Critical analysis of Prevention of Money Laundering Act

Money laundering can be regarded as a multiplier of criminal activities as it gives economic power to criminals. Laundering makes crime worthwhile by permitting offenders makes use of the proceeds of crime, which in turn would result in encouraged criminal behavior. Fighting money laundering without fighting organized crime is a waste of time and efforts. Initially countries applied their AML laws only to those crimes which they believed would generate more profits on the belief that seizing such profits would materially reduce incidence of crime. Money laundering as a separate offence begins where the intention to conceal the illicit money ends.
The primary object behind the money laundering process is to create a veil of legal cleanliness around the object. This veil allows the object’s disassociation with unlawful activity from being traced and identified, but also enables the subject to be used in the legal economy with anonymity and without fear of criminal, civil or legal sanction.
Money laundering is a process where the proceeds of crime are transformed into apparently legitimate money or other assets. It is the processing of criminal proceeds to disguise its illegal origin. In simple words, it can be defined as the act of making money that comes from one source to look like it comes from another source. INTERPOL’s definition of money laundering is: “any act or attempted act to conceal or disguise the identity of illegally obtained proceeds so that they appear to have originated from legitimate sources”. The act of money laundering is done with the intention to conceal money or other assets from the State so as to prevent its loss through taxation, judgment enforcement or blatant confiscation. The criminals herein try to disguise the origin of money obtained through illegal activities to look like it was obtained from legal sources because otherwise they will not be able to use it as it would connect them to the criminal activity and the law enforcement officials would seize it.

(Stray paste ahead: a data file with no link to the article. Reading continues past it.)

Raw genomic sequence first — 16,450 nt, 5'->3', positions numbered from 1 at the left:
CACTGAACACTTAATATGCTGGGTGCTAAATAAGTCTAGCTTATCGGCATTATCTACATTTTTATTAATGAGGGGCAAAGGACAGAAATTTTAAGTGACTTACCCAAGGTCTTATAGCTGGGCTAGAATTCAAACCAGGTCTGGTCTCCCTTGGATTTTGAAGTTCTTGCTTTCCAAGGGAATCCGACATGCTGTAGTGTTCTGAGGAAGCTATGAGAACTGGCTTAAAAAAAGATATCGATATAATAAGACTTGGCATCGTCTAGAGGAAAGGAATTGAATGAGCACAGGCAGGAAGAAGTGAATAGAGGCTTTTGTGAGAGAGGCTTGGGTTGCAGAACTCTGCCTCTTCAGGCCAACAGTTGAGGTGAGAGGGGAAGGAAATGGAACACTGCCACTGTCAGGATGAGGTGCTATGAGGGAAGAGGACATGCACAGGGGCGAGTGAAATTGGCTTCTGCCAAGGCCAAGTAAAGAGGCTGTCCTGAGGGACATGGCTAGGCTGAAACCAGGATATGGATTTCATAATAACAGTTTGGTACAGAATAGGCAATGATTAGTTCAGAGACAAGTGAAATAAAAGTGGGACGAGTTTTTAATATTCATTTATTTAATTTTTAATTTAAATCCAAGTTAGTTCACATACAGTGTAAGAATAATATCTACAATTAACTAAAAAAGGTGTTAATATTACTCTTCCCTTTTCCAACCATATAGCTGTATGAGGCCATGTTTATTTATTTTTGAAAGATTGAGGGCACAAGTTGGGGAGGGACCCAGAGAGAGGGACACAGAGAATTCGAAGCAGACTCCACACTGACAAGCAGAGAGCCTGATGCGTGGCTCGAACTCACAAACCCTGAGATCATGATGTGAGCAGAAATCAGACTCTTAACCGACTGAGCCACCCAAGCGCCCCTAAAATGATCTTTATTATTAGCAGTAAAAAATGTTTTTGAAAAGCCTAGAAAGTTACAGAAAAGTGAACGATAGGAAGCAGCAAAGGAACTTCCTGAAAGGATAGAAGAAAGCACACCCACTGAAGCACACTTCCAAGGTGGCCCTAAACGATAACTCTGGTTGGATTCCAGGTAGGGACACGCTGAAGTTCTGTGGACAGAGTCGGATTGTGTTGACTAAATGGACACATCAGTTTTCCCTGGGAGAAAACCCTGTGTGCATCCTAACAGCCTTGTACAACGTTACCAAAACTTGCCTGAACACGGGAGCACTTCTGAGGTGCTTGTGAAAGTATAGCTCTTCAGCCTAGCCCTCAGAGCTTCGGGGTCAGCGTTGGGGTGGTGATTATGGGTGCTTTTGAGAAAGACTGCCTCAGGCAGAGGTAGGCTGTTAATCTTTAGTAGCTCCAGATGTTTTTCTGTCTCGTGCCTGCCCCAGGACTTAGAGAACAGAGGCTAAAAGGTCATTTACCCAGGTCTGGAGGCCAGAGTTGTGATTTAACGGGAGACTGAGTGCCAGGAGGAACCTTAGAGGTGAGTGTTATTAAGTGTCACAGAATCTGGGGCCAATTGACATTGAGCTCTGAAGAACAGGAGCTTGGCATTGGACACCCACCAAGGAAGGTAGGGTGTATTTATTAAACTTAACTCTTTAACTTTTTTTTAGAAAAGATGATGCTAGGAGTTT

Article 1 of EC Directive defines Money Laundering as “The conversion of property, knowing that such property is derived from serious crime, for the purpose of concealing or disgusting the illicit origin of the property or of assisting any person who is involved in committing such an offence(s) to evade the legal consequences of his action, and the concealment or disguise of the true nature, source, location, disposition, movement, rights with respect to, or ownership of property, knowing that such property is derived from serious crime.”
The most common types of criminals who need to launder money are drug traffickers, embezzlers, corrupt politicians and public officials, mobsters, terrorists and conartists. Drug traffickers are in serious need of good laundering systems because they deal almost exclusively in cash, which causes all sorts of logistics problems. Criminal activities such as terrorism, illegal arms sales, financial crimes, smuggling, or illicit drug trafficking generate huge sums of money and criminal organizations need to find a way to use these funds without awakening suspicions about their illicit origin.
The purpose of these criminal organizations’ is to generate profits for the group or for one of its individual members. When a criminal activity generates substantial profits, the individual or group involved in such activities route the funds to safe heavens by disguising the sources, changing the form or moving the funds to a place where they are less likely to attract attention. The logic of controlling the drug money trial is that profit motivates drug sales, and because most sales are in cash, the recipient of cash has to find some way of converting these funds into utilizable financial resources that appear to have legitimate origins.